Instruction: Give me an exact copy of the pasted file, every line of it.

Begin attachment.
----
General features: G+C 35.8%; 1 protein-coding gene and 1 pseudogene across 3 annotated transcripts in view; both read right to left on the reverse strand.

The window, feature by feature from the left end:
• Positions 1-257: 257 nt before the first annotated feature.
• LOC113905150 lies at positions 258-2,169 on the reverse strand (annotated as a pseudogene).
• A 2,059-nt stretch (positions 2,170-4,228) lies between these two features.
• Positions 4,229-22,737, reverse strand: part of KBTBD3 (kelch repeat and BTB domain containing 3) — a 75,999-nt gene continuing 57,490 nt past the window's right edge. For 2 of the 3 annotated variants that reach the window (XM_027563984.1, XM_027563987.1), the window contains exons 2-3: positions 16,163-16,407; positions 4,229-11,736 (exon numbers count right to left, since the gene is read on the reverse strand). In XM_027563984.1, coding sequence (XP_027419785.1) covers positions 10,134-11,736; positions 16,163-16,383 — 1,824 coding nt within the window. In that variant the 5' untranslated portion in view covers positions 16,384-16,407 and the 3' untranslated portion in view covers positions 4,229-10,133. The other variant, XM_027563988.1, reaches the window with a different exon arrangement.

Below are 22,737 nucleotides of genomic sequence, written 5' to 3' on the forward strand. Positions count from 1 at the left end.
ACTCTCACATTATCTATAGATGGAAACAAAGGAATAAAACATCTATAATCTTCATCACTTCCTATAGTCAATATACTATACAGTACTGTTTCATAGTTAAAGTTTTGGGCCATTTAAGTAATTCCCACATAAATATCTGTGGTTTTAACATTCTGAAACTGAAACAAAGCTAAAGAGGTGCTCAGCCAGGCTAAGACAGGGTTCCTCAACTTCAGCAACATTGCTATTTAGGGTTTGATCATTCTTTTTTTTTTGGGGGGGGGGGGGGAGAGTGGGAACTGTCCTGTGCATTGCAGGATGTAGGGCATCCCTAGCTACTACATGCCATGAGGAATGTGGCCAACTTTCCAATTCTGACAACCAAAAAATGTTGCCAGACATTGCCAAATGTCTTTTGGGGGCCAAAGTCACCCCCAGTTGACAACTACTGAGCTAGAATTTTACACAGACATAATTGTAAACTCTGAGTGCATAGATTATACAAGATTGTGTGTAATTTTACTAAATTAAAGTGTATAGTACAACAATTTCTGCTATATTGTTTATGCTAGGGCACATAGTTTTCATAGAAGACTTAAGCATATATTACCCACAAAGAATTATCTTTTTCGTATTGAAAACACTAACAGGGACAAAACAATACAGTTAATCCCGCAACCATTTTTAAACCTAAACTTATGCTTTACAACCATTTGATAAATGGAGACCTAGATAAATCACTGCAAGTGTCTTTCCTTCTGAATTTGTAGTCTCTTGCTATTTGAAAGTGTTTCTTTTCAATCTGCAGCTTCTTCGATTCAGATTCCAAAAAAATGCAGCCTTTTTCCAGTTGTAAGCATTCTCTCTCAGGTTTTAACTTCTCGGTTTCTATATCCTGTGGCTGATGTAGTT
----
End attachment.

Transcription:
General features: G+C 35.8%; 1 protein-coding gene and 1 pseudogene across 3 annotated transcripts in view; both read right to left on the reverse strand.

The window, feature by feature from the left end:
• Positions 1-257: 257 nt before the first annotated feature.
• LOC113905150 lies at positions 258-2,169 on the reverse strand (annotated as a pseudogene).
• A 2,059-nt stretch (positions 2,170-4,228) lies between these two features.
• Positions 4,229-22,737, reverse strand: part of KBTBD3 (kelch repeat and BTB domain containing 3) — a 75,999-nt gene continuing 57,490 nt past the window's right edge. For 2 of the 3 annotated variants that reach the window (XM_027563984.1, XM_027563987.1), the window contains exons 2-3: positions 16,163-16,407; positions 4,229-11,736 (exon numbers count right to left, since the gene is read on the reverse strand). In XM_027563984.1, coding sequence (XP_027419785.1) covers positions 10,134-11,736; positions 16,163-16,383 — 1,824 coding nt within the window. In that variant the 5' untranslated portion in view covers positions 16,384-16,407 and the 3' untranslated portion in view covers positions 4,229-10,133. The other variant, XM_027563988.1, reaches the window with a different exon arrangement.

Below are 22,737 nucleotides of genomic sequence, written 5' to 3' on the forward strand. Positions count from 1 at the left end.
ACTCTCACATTATCTATAGATGGAAACAAAGGAATAAAACATCTATAATCTTCATCACTTCCTATAGTCAATATACTATACAGTACTGTTTCATAGTTAAAGTTTTGGGCCATTTAAGTAATTCCCACATAAATATCTGTGGTTTTAACATTCTGAAACTGAAACAAAGCTAAAGAGGTGCTCAGCCAGGCTAAGACAGGGTTCCTCAACTTCAGCAACATTGCTATTTAGGGTTTGATCATTCTTTTTTTTTTGGGGGGGGGGGGGGAGAGTGGGAACTGTCCTGTGCATTGCAGGATGTAGGGCATCCCTAGCTACTACATGCCATGAGGAATGTGGCCAACTTTCCAATTCTGACAACCAAAAAATGTTGCCAGACATTGCCAAATGTCTTTTGGGGGCCAAAGTCACCCCCAGTTGACAACTACTGAGCTAGAATTTTACACAGACATAATTGTAAACTCTGAGTGCATAGATTATACAAGATTGTGTGTAATTTTACTAAATTAAAGTGTATAGTACAACAATTTCTGCTATATTGTTTATGCTAGGGCACATAGTTTTCATAGAAGACTTAAGCATATATTACCCACAAAGAATTATCTTTTTCGTATTGAAAACACTAACAGGGACAAAACAATACAGTTAATCCCGCAACCATTTTTAAACCTAAACTTATGCTTTACAACCATTTGATAAATGGAGACCTAGATAAATCACTGCAAGTGTCTTTCCTTCTGAATTTGTAGTCTCTTGCTATTTGAAAGTGTTTCTTTTCAATCTGCAGCTTCTTCGATTCAGATTCCAAAAAAATGCAGCCTTTTTCCAGTTGTAAGCATTCTCTCTCAGGTTTTAACTTCTCGGTTTCTATATCCTGTGGCTGATGTAGTT